If anyone has any suggestions for tags, feel free to add them, seeing as i'm not yet familiar with the ones used on this site.

I was wondering what the dangers are of appending a file to an image.

If you are using windows you can type

copy /b aPicture.jpg + someFile.xy newPicture.jpg

I did this and are sharing these 2 files, one with a simple txt message and one with a winrar archive:

image with attached txt file

image with attached winrar archive

The first image has a txt file in it, the second a winrar archive.

When you open the images with notepad++ you can clearly see the attachments.

Now my question: How dangerous is this technique?

Consider you had a graphical process, let's assume it was a gui program or that old cracked copy of counterstrike 1.6 everybody has somewhere around. If I would replace a texture in the game for example with a manipulated image, could I then exec code somehow?

It is possible to open the image directly with winrar, so I was wondering if one could exploit this for any purpose.

Has anybody ever made experience with this?
Since I first heard about it ,and after reading "daemon" by Daniel Suarez I am very suspicous at videogames, especially when they are shared at Lan-Partys and the like.

  • 2
    Welcome on Security SE. Such exploits are possible, but require you to use a specific version of the image viewing software containing a certain vulnerability and the attacker be aware of this information and targeting this exact version. That being said, your question seems very similar to this one, is it a duplicate? – WhiteWinterWolf Mar 23 '17 at 17:53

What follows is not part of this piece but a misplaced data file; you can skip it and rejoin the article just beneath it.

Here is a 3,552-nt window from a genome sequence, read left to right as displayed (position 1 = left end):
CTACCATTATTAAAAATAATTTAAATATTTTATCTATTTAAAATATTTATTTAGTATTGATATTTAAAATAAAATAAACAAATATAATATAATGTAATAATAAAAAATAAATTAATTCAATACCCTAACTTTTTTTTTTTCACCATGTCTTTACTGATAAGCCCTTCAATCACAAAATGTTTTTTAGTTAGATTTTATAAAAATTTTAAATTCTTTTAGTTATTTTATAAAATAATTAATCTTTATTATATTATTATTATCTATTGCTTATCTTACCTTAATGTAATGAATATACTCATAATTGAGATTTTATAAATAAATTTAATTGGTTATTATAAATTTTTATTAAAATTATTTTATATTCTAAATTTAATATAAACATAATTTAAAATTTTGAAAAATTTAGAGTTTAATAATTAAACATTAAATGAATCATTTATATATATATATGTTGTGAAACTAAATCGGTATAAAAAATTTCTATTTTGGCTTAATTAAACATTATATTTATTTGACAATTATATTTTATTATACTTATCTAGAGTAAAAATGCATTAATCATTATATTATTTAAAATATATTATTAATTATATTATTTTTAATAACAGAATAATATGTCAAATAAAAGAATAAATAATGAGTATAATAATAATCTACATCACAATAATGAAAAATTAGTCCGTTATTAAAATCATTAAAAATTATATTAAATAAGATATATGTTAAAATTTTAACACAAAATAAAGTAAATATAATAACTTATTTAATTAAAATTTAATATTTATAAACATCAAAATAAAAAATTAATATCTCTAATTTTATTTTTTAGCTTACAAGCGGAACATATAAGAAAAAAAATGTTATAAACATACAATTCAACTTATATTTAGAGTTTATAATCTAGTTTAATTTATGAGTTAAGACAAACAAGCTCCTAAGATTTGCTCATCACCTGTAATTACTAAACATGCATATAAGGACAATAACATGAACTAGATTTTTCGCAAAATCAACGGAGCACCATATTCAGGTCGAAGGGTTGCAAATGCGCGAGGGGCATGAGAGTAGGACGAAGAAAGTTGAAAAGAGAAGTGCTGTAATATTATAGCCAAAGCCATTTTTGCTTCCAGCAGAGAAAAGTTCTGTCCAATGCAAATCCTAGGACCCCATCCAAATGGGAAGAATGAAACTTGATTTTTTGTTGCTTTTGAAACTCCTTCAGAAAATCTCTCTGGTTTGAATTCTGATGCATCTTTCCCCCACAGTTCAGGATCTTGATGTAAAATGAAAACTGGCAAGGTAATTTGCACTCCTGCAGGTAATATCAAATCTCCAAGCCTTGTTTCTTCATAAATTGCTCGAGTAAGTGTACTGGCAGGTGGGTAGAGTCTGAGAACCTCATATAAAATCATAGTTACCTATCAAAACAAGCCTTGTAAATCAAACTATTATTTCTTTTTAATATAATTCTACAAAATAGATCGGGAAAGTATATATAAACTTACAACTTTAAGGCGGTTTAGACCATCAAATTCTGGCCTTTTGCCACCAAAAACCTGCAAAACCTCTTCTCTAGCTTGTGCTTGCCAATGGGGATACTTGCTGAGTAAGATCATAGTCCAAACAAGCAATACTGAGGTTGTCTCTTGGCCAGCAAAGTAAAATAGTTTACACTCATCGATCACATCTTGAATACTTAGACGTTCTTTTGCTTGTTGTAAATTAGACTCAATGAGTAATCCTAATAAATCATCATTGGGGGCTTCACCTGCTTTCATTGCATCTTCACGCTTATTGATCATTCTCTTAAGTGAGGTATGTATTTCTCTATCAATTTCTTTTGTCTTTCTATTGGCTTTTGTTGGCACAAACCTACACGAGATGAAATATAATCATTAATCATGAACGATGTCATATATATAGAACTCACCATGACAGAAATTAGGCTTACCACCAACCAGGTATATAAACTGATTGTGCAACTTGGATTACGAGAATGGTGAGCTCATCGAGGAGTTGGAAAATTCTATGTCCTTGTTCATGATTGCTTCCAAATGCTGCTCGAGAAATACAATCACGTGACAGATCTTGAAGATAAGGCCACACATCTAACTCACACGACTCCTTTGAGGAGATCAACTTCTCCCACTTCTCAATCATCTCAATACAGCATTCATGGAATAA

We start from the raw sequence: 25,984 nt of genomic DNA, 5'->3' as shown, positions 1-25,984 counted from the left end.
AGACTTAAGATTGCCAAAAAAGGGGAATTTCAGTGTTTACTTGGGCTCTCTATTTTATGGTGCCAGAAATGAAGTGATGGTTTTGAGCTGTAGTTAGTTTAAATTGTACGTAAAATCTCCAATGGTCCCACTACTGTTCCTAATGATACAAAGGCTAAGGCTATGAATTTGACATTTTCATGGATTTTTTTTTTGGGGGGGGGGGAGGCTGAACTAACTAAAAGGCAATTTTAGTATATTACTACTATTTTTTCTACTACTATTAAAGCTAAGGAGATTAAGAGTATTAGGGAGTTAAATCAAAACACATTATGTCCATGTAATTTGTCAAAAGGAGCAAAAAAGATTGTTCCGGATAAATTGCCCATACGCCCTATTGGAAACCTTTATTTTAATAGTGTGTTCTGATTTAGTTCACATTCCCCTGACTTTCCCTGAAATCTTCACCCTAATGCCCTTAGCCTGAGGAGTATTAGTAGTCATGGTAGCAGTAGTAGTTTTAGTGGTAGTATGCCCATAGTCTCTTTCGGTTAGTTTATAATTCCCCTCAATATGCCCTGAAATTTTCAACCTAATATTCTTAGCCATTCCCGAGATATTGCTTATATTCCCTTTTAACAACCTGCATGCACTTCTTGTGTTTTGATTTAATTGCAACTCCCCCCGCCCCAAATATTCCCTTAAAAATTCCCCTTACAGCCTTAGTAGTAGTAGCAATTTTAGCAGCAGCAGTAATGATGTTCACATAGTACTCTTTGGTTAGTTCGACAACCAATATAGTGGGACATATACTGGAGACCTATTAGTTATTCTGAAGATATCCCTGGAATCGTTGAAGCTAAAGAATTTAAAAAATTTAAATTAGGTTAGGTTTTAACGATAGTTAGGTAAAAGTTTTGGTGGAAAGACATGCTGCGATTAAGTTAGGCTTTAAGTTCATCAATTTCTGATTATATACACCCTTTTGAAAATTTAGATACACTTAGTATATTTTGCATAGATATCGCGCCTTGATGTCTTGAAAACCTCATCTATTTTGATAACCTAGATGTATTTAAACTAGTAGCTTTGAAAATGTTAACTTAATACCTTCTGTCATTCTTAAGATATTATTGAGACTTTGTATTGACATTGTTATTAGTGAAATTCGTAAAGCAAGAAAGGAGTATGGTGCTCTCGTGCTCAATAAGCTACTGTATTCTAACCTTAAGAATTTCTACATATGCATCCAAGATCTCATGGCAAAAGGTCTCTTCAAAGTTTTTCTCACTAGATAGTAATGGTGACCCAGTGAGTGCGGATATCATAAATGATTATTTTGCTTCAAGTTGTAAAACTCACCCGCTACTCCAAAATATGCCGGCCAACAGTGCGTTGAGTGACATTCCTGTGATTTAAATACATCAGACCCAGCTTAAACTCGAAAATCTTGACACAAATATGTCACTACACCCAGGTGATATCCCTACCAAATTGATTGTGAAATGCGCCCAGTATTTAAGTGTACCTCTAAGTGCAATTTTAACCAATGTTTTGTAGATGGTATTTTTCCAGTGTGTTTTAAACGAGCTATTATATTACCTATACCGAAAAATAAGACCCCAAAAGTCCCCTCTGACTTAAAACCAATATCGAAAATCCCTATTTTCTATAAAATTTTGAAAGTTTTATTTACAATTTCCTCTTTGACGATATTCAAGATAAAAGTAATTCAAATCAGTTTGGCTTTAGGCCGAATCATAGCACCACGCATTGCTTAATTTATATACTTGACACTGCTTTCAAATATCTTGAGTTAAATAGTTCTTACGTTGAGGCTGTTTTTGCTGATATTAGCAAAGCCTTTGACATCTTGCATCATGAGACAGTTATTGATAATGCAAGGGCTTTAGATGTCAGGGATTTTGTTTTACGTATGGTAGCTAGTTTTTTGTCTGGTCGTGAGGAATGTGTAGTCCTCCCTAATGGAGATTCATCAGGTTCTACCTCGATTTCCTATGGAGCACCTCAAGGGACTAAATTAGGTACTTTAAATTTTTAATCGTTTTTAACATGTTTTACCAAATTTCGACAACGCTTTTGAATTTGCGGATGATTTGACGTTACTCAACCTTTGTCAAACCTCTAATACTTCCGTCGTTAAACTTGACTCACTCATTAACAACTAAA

• The images in your post are both the same size (51K). They probably got compressed on uploading. I thought it would be a bit intrusive to remove them, so I'll leave it to you to replace or remove them. I think replicating the result locally is safer than downloading a file – J.A.K. Mar 23 '17 at 18:01
  • thanks @WhiteWinterWolf, I was not aware that such question already existed. – clockw0rk Mar 23 '17 at 18:03
  • @J.A.K. I think I will keep them for now uploaded, I was not aware that a compression might have been made to them, but yes, better replicate the result locally – clockw0rk Mar 23 '17 at 18:03

What you describe is not "attachements on images" but these are polyglot files, i.e. files which get interpreted differently by different programs. For example if you combine a jpeg (at start) with a ZIP file (at end) the image program will deal with the image while the archive program with the ZIP file since processing of ZIP archives is done from the end but processing of jpeg is done from the start.

I don't know of any exploits against games, image viewer or similar this way but this technique can be used to bypass analysis since many antivirus products expect the file to be of exactly one type. Thus the main danger for the end user is that a file containing malware might not be properly handled by the antivirus and the malware did not get detected. But, you should not rely fully on antivirus anyway.

| improve this answer | |
  • Ah. right when I adjusted 'attachment' to 'appended file' – J.A.K. Mar 23 '17 at 17:58
  • 1
    @J.A.K.: Yes, I think appending might be the more suitable wording for it. With attachment at least I associate that the file is somehow included in a common container, like in a mail. – Steffen Ullrich Mar 23 '17 at 18:01
  • 1
    You mention malware but this can also be used on a broader scope to transfer or ex-filtrate any kind of data in a stealthier manner (something like a poor man's steganography). – WhiteWinterWolf Mar 23 '17 at 18:09
  • 1
    @WhiteWinterWolf: yes, it is one of the many many ways to hide data when exfiltrating. But for this case it is probably enough just to add a jpeg header and not a full image to fool the analysis. – Steffen Ullrich Mar 23 '17 at 18:39

Your Answer

By clicking “Post Your Answer”, you agree to our terms of service, privacy policy and cookie policy

Not the answer you're looking for? Browse other questions tagged or ask your own question.